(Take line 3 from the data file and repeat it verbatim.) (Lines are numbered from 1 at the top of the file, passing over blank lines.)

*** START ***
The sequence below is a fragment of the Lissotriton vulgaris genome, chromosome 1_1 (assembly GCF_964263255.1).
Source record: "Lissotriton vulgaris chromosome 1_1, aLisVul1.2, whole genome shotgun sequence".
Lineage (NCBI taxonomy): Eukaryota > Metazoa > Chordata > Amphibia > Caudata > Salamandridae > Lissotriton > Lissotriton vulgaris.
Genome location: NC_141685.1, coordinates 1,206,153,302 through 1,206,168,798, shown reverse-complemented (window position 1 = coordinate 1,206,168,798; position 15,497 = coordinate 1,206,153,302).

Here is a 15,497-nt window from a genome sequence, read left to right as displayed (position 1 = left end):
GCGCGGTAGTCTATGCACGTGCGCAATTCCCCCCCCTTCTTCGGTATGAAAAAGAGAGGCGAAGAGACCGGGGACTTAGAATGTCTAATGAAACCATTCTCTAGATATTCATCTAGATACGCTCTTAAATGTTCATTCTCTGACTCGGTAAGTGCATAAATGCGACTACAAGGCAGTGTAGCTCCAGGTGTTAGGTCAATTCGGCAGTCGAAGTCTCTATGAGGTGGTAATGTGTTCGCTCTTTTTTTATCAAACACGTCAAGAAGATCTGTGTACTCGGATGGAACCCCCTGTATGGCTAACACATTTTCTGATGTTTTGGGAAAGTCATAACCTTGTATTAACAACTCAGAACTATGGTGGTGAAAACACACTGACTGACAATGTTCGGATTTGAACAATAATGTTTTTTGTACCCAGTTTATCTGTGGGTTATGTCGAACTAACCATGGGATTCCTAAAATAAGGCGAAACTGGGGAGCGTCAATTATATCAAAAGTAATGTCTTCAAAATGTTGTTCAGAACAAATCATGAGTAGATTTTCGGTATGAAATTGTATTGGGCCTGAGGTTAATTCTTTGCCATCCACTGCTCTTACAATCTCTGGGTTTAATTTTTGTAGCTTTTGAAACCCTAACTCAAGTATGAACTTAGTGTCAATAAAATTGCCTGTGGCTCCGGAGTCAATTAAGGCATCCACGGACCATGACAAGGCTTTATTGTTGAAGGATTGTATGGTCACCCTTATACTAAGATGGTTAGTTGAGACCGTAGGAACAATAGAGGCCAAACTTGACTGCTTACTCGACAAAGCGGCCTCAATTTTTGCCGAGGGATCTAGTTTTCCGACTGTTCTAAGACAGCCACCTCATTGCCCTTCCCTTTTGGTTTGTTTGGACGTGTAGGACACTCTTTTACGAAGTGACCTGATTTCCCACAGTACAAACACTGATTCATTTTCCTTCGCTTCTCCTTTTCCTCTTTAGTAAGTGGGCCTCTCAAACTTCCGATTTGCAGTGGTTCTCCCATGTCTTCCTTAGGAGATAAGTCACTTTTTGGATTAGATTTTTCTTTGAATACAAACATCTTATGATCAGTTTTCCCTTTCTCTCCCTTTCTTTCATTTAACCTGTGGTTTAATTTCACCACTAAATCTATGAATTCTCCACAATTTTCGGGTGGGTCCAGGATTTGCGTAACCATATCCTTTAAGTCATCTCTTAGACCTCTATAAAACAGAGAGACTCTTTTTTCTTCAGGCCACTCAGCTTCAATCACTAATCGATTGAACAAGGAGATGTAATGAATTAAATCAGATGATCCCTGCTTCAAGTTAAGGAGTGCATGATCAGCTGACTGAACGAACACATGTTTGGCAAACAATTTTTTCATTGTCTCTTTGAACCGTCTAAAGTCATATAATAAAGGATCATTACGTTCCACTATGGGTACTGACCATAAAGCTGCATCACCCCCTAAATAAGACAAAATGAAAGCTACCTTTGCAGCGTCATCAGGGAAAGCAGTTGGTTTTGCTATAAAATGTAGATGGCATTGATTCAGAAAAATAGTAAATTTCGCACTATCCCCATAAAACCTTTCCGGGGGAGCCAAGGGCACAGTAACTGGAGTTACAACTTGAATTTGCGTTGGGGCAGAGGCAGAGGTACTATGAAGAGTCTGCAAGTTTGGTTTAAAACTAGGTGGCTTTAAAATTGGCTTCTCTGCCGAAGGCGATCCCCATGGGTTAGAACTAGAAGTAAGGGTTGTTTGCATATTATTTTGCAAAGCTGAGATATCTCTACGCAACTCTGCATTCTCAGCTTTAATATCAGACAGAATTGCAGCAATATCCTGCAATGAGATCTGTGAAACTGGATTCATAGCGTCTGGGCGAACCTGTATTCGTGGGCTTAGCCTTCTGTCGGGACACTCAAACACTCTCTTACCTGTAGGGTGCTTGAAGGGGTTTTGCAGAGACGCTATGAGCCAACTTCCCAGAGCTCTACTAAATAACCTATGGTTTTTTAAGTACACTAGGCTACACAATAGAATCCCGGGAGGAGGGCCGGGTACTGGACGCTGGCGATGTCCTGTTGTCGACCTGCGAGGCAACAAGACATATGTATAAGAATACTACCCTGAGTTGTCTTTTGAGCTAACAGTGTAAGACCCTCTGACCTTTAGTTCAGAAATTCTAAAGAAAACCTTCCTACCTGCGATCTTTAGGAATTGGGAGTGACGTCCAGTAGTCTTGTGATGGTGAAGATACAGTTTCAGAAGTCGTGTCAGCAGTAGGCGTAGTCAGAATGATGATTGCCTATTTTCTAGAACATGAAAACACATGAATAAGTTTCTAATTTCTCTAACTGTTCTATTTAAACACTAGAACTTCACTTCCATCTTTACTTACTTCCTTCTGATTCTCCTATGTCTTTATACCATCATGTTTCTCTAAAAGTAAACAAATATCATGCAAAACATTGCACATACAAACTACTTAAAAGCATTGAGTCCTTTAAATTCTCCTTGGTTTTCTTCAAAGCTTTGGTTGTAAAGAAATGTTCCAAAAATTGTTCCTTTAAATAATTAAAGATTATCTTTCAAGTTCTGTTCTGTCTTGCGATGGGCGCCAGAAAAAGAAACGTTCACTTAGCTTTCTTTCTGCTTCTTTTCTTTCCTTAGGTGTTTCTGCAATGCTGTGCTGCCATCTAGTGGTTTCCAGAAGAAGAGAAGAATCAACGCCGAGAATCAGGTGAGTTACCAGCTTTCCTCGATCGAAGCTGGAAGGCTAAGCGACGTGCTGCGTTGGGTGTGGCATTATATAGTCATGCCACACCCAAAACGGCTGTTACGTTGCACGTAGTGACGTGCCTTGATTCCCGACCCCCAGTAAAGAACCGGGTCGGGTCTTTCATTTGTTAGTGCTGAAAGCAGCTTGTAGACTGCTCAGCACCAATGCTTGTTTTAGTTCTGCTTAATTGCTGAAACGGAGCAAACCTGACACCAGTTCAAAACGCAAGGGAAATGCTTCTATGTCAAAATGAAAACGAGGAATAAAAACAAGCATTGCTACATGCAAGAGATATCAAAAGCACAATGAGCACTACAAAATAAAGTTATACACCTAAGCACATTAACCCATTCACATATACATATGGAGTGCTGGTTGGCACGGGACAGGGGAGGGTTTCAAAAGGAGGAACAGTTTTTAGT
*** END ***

Lineage (NCBI taxonomy): Eukaryota > Metazoa > Chordata > Amphibia > Caudata > Salamandridae > Lissotriton > Lissotriton vulgaris.